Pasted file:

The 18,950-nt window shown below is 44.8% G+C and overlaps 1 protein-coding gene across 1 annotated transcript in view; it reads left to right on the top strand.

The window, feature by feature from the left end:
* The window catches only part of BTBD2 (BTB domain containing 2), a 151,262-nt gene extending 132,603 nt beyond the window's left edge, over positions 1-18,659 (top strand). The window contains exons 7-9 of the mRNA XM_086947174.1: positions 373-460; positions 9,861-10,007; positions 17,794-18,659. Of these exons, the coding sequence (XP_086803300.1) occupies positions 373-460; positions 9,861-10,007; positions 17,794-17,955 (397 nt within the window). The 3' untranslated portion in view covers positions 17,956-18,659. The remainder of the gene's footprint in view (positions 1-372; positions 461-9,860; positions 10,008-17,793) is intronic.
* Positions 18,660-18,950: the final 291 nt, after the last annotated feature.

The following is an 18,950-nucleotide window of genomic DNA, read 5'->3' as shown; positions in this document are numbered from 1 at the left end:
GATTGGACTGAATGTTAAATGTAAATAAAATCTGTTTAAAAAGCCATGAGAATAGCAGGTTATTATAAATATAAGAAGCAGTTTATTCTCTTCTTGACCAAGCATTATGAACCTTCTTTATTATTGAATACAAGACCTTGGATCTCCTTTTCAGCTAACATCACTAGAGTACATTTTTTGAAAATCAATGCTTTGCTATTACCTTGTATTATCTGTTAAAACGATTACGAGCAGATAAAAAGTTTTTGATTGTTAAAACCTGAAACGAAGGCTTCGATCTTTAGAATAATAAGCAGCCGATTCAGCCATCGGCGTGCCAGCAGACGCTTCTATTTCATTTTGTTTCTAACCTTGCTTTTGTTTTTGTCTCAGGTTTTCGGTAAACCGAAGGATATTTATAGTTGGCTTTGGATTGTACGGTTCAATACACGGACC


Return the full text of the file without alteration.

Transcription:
The 18,950-nt window shown below is 44.8% G+C and overlaps 1 protein-coding gene across 1 annotated transcript in view; it reads left to right on the top strand.

The window, feature by feature from the left end:
* The window catches only part of BTBD2 (BTB domain containing 2), a 151,262-nt gene extending 132,603 nt beyond the window's left edge, over positions 1-18,659 (top strand). The window contains exons 7-9 of the mRNA XM_086947174.1: positions 373-460; positions 9,861-10,007; positions 17,794-18,659. Of these exons, the coding sequence (XP_086803300.1) occupies positions 373-460; positions 9,861-10,007; positions 17,794-17,955 (397 nt within the window). The 3' untranslated portion in view covers positions 17,956-18,659. The remainder of the gene's footprint in view (positions 1-372; positions 461-9,860; positions 10,008-17,793) is intronic.
* Positions 18,660-18,950: the final 291 nt, after the last annotated feature.

The following is an 18,950-nucleotide window of genomic DNA, read 5'->3' as shown; positions in this document are numbered from 1 at the left end:
GATTGGACTGAATGTTAAATGTAAATAAAATCTGTTTAAAAAGCCATGAGAATAGCAGGTTATTATAAATATAAGAAGCAGTTTATTCTCTTCTTGACCAAGCATTATGAACCTTCTTTATTATTGAATACAAGACCTTGGATCTCCTTTTCAGCTAACATCACTAGAGTACATTTTTTGAAAATCAATGCTTTGCTATTACCTTGTATTATCTGTTAAAACGATTACGAGCAGATAAAAAGTTTTTGATTGTTAAAACCTGAAACGAAGGCTTCGATCTTTAGAATAATAAGCAGCCGATTCAGCCATCGGCGTGCCAGCAGACGCTTCTATTTCATTTTGTTTCTAACCTTGCTTTTGTTTTTGTCTCAGGTTTTCGGTAAACCGAAGGATATTTATAGTTGGCTTTGGATTGTACGGTTCAATACACGGACC